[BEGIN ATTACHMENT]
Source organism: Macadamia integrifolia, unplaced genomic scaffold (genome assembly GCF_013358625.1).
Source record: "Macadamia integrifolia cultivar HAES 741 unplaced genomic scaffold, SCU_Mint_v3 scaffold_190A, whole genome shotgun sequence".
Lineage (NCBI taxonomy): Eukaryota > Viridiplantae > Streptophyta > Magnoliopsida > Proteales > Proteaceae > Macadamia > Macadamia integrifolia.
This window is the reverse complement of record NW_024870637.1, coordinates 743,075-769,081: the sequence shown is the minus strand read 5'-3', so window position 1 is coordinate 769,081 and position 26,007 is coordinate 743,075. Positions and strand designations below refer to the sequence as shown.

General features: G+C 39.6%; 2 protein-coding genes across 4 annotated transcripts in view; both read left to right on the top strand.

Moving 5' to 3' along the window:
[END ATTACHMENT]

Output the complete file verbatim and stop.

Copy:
Source organism: Macadamia integrifolia, unplaced genomic scaffold (genome assembly GCF_013358625.1).
Source record: "Macadamia integrifolia cultivar HAES 741 unplaced genomic scaffold, SCU_Mint_v3 scaffold_190A, whole genome shotgun sequence".
Lineage (NCBI taxonomy): Eukaryota > Viridiplantae > Streptophyta > Magnoliopsida > Proteales > Proteaceae > Macadamia > Macadamia integrifolia.
This window is the reverse complement of record NW_024870637.1, coordinates 743,075-769,081: the sequence shown is the minus strand read 5'-3', so window position 1 is coordinate 769,081 and position 26,007 is coordinate 743,075. Positions and strand designations below refer to the sequence as shown.

General features: G+C 39.6%; 2 protein-coding genes across 4 annotated transcripts in view; both read left to right on the top strand.

Moving 5' to 3' along the window: